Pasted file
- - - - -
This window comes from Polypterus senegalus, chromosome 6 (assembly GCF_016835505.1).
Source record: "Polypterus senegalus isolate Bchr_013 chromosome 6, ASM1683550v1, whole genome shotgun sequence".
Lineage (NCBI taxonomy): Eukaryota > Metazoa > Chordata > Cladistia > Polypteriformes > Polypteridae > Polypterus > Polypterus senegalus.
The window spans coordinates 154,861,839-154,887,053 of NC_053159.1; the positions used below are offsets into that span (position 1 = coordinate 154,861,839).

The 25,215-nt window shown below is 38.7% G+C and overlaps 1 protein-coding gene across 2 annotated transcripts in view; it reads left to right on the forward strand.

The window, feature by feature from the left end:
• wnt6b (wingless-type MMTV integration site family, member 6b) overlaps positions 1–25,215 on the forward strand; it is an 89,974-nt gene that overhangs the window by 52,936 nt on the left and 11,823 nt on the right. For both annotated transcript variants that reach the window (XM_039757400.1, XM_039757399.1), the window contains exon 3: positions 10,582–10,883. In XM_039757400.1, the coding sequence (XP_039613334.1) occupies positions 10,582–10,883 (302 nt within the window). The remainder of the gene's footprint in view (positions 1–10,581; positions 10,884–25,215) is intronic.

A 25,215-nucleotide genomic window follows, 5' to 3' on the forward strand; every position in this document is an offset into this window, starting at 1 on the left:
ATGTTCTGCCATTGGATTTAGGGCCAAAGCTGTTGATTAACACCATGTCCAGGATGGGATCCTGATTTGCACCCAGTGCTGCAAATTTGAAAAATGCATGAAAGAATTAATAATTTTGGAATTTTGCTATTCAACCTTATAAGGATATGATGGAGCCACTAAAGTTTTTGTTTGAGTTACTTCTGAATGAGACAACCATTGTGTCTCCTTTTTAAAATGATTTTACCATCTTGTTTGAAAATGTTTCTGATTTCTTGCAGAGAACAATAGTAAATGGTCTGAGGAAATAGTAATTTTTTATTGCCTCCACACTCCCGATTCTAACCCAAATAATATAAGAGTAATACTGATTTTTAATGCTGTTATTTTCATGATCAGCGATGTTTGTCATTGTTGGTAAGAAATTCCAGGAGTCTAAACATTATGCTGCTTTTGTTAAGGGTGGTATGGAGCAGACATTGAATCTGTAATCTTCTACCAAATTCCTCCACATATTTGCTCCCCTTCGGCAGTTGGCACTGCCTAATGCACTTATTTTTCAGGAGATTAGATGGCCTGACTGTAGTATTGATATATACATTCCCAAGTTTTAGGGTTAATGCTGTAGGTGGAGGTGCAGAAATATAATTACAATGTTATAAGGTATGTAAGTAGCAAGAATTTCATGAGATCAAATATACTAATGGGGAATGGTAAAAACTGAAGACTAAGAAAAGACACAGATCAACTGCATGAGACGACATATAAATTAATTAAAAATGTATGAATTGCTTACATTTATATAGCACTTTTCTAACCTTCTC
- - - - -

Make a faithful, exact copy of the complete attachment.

This window comes from Polypterus senegalus, chromosome 6 (assembly GCF_016835505.1).
Source record: "Polypterus senegalus isolate Bchr_013 chromosome 6, ASM1683550v1, whole genome shotgun sequence".
Lineage (NCBI taxonomy): Eukaryota > Metazoa > Chordata > Cladistia > Polypteriformes > Polypteridae > Polypterus > Polypterus senegalus.
The window spans coordinates 154,861,839-154,887,053 of NC_053159.1; the positions used below are offsets into that span (position 1 = coordinate 154,861,839).

The 25,215-nt window shown below is 38.7% G+C and overlaps 1 protein-coding gene across 2 annotated transcripts in view; it reads left to right on the forward strand.

The window, feature by feature from the left end:
• wnt6b (wingless-type MMTV integration site family, member 6b) overlaps positions 1–25,215 on the forward strand; it is an 89,974-nt gene that overhangs the window by 52,936 nt on the left and 11,823 nt on the right. For both annotated transcript variants that reach the window (XM_039757400.1, XM_039757399.1), the window contains exon 3: positions 10,582–10,883. In XM_039757400.1, the coding sequence (XP_039613334.1) occupies positions 10,582–10,883 (302 nt within the window). The remainder of the gene's footprint in view (positions 1–10,581; positions 10,884–25,215) is intronic.

A 25,215-nucleotide genomic window follows, 5' to 3' on the forward strand; every position in this document is an offset into this window, starting at 1 on the left:
ATGTTCTGCCATTGGATTTAGGGCCAAAGCTGTTGATTAACACCATGTCCAGGATGGGATCCTGATTTGCACCCAGTGCTGCAAATTTGAAAAATGCATGAAAGAATTAATAATTTTGGAATTTTGCTATTCAACCTTATAAGGATATGATGGAGCCACTAAAGTTTTTGTTTGAGTTACTTCTGAATGAGACAACCATTGTGTCTCCTTTTTAAAATGATTTTACCATCTTGTTTGAAAATGTTTCTGATTTCTTGCAGAGAACAATAGTAAATGGTCTGAGGAAATAGTAATTTTTTATTGCCTCCACACTCCCGATTCTAACCCAAATAATATAAGAGTAATACTGATTTTTAATGCTGTTATTTTCATGATCAGCGATGTTTGTCATTGTTGGTAAGAAATTCCAGGAGTCTAAACATTATGCTGCTTTTGTTAAGGGTGGTATGGAGCAGACATTGAATCTGTAATCTTCTACCAAATTCCTCCACATATTTGCTCCCCTTCGGCAGTTGGCACTGCCTAATGCACTTATTTTTCAGGAGATTAGATGGCCTGACTGTAGTATTGATATATACATTCCCAAGTTTTAGGGTTAATGCTGTAGGTGGAGGTGCAGAAATATAATTACAATGTTATAAGGTATGTAAGTAGCAAGAATTTCATGAGATCAAATATACTAATGGGGAATGGTAAAAACTGAAGACTAAGAAAAGACACAGATCAACTGCATGAGACGACATATAAATTAATTAAAAATGTATGAATTGCTTACATTTATATAGCACTTTTCTAACCTTCTC